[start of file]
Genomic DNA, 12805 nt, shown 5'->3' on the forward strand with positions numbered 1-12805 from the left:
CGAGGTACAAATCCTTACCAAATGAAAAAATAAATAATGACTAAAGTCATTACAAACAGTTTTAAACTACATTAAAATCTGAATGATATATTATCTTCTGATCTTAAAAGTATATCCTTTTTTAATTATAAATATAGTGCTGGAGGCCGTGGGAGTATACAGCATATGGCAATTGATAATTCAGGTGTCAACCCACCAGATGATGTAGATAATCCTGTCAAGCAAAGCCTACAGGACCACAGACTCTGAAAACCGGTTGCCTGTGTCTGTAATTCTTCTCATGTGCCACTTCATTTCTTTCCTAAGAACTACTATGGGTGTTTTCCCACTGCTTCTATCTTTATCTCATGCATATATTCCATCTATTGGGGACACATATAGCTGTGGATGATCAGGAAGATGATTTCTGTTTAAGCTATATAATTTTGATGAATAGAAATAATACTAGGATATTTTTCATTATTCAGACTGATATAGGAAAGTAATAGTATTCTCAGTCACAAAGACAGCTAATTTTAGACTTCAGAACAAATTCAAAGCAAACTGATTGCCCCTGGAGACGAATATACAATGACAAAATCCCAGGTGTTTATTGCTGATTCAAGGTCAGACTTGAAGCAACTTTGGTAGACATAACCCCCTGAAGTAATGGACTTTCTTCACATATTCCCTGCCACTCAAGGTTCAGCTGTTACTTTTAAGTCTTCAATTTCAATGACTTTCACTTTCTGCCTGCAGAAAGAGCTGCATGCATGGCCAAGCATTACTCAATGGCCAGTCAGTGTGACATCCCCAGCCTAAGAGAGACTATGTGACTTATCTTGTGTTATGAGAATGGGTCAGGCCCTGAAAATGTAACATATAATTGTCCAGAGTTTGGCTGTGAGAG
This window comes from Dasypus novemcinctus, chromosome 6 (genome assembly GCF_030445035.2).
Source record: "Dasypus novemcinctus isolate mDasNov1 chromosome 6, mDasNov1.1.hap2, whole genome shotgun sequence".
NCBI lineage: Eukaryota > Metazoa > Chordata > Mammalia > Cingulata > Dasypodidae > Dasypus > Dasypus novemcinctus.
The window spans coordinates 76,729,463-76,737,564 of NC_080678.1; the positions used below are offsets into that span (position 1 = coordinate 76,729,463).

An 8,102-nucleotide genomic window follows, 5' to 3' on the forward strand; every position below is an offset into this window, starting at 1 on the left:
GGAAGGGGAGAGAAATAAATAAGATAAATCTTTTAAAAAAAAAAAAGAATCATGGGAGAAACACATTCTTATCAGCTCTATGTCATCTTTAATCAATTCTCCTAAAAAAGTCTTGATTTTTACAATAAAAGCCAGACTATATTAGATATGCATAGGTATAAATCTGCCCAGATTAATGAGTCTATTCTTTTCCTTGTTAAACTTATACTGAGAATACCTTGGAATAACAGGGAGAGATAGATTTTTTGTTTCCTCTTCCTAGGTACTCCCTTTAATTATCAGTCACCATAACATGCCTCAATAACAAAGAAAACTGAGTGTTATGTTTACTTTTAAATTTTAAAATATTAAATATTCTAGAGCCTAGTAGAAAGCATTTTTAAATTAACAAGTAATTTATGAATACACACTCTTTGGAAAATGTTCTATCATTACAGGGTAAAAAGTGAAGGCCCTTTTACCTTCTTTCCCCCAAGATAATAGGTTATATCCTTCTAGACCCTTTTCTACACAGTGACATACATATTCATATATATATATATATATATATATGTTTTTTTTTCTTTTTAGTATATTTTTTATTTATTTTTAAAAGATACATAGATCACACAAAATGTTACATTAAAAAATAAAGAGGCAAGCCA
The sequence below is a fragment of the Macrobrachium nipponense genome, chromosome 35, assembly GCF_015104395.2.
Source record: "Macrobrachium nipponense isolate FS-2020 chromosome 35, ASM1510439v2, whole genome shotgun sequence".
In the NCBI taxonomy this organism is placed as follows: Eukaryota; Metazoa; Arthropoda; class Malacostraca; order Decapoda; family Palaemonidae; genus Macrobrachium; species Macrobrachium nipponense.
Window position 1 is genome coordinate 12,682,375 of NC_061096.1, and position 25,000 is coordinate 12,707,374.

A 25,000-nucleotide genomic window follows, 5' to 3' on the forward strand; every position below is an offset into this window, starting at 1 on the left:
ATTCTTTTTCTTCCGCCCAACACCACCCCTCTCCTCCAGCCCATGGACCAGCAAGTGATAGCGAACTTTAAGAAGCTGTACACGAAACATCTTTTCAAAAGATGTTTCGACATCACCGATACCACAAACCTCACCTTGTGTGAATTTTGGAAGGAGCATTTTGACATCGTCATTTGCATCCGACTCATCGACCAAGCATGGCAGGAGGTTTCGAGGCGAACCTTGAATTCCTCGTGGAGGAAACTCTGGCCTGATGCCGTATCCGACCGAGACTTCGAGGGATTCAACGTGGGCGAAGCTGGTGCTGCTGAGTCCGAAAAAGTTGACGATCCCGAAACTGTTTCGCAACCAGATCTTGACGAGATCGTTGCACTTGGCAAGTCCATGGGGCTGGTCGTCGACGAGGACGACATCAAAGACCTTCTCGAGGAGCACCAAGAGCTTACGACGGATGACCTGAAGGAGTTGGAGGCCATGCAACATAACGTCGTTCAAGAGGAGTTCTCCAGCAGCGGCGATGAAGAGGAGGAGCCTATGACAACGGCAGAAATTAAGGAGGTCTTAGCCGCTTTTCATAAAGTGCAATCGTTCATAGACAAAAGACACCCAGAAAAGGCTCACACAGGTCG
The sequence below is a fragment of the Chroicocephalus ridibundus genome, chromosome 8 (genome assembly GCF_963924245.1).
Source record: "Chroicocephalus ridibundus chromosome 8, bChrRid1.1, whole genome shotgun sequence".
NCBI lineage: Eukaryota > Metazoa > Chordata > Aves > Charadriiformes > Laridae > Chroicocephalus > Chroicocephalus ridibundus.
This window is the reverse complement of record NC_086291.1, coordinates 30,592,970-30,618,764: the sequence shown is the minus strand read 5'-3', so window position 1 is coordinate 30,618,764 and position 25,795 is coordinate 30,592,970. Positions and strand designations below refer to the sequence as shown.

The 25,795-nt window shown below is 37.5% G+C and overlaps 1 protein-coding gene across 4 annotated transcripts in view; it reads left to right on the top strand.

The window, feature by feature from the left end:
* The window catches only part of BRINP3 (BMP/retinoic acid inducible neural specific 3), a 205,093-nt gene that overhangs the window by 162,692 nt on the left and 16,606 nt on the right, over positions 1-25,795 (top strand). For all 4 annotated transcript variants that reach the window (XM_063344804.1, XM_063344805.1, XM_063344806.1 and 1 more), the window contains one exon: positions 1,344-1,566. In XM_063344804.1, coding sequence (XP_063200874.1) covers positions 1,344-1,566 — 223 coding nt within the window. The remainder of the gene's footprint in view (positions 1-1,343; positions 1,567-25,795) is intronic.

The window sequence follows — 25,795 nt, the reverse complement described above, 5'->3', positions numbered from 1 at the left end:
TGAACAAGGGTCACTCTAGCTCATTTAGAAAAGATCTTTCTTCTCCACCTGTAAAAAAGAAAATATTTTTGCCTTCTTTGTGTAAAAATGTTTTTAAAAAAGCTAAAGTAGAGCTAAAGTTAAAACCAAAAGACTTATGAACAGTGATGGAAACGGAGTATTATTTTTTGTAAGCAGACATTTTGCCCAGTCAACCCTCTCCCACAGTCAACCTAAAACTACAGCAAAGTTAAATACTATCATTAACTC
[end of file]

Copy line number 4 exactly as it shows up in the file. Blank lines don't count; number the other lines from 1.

Source record: "Dasypus novemcinctus isolate mDasNov1 chromosome 6, mDasNov1.1.hap2, whole genome shotgun sequence".